Malaria vaccine

Lois Dama (2nd R) holds her baby daughter Rehema as she is given an injection as part of a malaria vaccine trial in the Kenya coastal town of Kilifi, November 23, 2010. Malaria threatens half the people on the planet and kills around 800,000 people a year, many of them too young to have even learned to walk. The death rate has come down in the last decade, but full-scale eradication will cost billions and drag funds away from other equally, or possibly even more urgent health efforts. 

Credit:

Joseph Okanga / Reuters

Almost 200 million are affected by malaria each year… but this number is expected to drop drastically in the coming years.

The first anti-malaria vaccine has been approved by the European Medicines Agency after almost 30 years of research. The World Health Organization estimates the disease kills more than a half-million people a year, mostly children. Malaria is mainly transmitted by mosquitos in sub-Saharan Africa.

The vaccine was developed by British pharmaceutical giant GlaxoSmithKline, working in conjunction with the PATH Malaria Vaccine Initiative and has been named Mosquirix.

“This is a really important scientific and regulatory milestone because it confirms that it’s biologically and technically feasible to make a malaria vaccine that has a favourable benefit-risk profile. So what this means is, we now have a new tool to combat this parasite,” PATH vice president David Kaslow says.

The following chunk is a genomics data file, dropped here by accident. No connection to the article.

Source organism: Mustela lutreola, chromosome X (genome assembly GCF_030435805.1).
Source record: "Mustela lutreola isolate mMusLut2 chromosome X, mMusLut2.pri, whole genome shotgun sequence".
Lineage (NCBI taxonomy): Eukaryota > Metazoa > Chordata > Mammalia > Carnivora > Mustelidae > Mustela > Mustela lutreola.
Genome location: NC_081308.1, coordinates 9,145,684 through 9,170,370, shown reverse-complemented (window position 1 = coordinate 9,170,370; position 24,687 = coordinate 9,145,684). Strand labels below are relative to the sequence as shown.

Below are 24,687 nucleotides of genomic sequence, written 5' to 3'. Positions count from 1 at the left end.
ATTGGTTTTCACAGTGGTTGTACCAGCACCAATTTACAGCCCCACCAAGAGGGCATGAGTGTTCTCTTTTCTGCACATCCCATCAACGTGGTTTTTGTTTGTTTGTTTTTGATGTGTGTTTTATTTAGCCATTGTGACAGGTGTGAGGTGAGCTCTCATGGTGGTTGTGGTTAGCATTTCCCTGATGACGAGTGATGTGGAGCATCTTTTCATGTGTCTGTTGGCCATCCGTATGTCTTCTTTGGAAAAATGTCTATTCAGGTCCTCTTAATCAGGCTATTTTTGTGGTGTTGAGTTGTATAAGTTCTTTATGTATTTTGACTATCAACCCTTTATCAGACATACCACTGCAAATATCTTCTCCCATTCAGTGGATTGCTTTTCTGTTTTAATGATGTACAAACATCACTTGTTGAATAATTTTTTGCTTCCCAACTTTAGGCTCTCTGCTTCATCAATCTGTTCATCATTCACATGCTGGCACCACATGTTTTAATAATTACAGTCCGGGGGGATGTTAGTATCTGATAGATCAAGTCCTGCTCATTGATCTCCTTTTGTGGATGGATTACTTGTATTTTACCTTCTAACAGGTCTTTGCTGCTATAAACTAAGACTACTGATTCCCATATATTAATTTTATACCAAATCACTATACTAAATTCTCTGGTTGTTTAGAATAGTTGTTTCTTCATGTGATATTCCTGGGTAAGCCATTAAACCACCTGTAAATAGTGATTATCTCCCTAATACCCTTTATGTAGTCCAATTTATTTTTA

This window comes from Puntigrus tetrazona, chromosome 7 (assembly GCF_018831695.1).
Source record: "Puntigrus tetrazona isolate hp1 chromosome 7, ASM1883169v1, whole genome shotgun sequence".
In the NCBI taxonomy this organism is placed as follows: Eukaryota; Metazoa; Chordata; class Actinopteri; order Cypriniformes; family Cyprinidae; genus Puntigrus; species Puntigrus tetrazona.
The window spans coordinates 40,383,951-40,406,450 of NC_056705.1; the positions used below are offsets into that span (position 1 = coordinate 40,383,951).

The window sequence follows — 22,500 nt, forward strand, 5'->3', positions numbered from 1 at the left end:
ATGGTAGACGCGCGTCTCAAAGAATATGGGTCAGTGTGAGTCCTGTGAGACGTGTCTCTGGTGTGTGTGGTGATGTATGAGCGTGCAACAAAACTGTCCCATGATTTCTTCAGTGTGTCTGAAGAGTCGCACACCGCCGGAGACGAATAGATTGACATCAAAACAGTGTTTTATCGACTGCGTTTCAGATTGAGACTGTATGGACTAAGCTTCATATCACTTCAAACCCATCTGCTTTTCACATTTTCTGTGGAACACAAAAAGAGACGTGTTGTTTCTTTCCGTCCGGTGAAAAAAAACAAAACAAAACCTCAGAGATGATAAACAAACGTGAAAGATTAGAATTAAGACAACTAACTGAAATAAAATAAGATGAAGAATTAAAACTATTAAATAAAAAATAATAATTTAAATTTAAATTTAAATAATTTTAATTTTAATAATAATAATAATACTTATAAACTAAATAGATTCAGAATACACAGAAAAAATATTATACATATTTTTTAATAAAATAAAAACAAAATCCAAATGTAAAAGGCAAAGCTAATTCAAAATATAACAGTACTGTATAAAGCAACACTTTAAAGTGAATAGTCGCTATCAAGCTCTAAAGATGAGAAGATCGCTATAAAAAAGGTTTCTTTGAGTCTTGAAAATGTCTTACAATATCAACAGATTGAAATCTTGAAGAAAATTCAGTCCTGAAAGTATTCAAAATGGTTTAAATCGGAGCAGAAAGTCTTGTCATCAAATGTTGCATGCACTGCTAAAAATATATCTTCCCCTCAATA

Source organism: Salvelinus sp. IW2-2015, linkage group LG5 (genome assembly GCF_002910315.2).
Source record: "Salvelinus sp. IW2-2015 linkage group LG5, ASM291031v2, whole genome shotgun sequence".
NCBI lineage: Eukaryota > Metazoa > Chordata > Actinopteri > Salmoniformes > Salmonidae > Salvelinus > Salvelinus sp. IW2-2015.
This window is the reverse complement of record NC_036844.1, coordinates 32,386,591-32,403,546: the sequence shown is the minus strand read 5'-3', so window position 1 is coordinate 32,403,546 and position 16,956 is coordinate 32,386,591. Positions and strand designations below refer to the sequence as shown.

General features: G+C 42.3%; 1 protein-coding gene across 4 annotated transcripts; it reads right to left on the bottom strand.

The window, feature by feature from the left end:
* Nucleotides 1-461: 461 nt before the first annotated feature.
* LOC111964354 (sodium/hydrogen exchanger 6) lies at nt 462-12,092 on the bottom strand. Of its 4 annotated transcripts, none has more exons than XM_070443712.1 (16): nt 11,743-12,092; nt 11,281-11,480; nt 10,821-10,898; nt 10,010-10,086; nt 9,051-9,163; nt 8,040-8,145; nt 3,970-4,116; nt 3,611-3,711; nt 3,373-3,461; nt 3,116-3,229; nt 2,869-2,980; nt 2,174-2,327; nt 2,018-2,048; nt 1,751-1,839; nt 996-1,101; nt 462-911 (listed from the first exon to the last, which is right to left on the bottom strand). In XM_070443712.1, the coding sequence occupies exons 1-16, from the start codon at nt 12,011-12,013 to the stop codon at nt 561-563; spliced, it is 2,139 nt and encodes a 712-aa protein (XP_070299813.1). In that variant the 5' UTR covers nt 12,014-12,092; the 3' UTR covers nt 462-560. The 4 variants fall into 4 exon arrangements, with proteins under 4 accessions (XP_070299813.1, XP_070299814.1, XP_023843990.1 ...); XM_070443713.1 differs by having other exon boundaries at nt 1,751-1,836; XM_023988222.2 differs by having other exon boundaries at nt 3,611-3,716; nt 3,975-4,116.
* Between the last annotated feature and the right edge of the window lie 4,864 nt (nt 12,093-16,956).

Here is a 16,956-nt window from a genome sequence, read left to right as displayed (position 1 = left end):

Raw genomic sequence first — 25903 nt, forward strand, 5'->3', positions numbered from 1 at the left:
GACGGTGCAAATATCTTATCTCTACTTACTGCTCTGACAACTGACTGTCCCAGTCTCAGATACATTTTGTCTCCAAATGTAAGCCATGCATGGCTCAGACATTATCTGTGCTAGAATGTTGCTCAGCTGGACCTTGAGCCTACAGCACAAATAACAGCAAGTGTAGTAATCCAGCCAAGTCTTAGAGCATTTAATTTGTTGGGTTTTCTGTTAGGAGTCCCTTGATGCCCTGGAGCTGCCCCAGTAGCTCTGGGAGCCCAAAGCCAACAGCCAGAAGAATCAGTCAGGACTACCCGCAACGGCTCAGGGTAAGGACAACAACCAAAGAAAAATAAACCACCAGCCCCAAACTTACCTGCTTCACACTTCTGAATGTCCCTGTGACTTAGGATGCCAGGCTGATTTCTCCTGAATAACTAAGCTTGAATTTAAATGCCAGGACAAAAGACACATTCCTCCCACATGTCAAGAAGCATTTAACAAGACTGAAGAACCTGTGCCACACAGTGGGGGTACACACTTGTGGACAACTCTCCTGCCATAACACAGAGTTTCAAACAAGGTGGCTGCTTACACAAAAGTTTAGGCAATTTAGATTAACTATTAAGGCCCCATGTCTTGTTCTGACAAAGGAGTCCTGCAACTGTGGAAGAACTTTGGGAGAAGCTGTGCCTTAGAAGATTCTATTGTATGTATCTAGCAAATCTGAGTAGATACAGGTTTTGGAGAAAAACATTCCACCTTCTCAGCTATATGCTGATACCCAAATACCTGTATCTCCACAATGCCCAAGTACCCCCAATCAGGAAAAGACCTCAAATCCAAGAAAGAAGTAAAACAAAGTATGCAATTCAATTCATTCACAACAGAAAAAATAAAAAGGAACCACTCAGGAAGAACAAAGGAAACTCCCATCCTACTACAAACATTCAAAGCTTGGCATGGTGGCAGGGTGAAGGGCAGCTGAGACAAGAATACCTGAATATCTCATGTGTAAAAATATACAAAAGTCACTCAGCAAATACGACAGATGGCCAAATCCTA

The focus of this vaccine has been targeted to the most affected part of the population, children. 90 percent of all malaria cases were detected on children.

The United-States managed to eradicate malaria from the country but the landscape in sub-Saharan Africa is very different. Kaslow explains why this part of the world is the most affected.

“I think part of it has to do with the environment there, a lot of it has to do with the mosquitos that transmit this disease, some of it has to do with the socioeconomic situation that currently exist in sub-Saharan Africa,” Kaslow says.

Some research show that the vaccine is only 30 percent effective and that the efficacy wanes over time. But according to Kaslow, 30 percent is better than nothing. “Slightly more than 980 clinical malaria cases are averted in infants, per thousand infants vaccinated over a 38-month period of followup,” Kaslow says.

GlaxoSmithKline promised to make Mosquirix affordable. Kaslow says that the company will sell the vaccines at the cost of manufacturing plus 5 percent and that the company will use its profits to reinvest it for the development of the next generations of malaria vaccines. 

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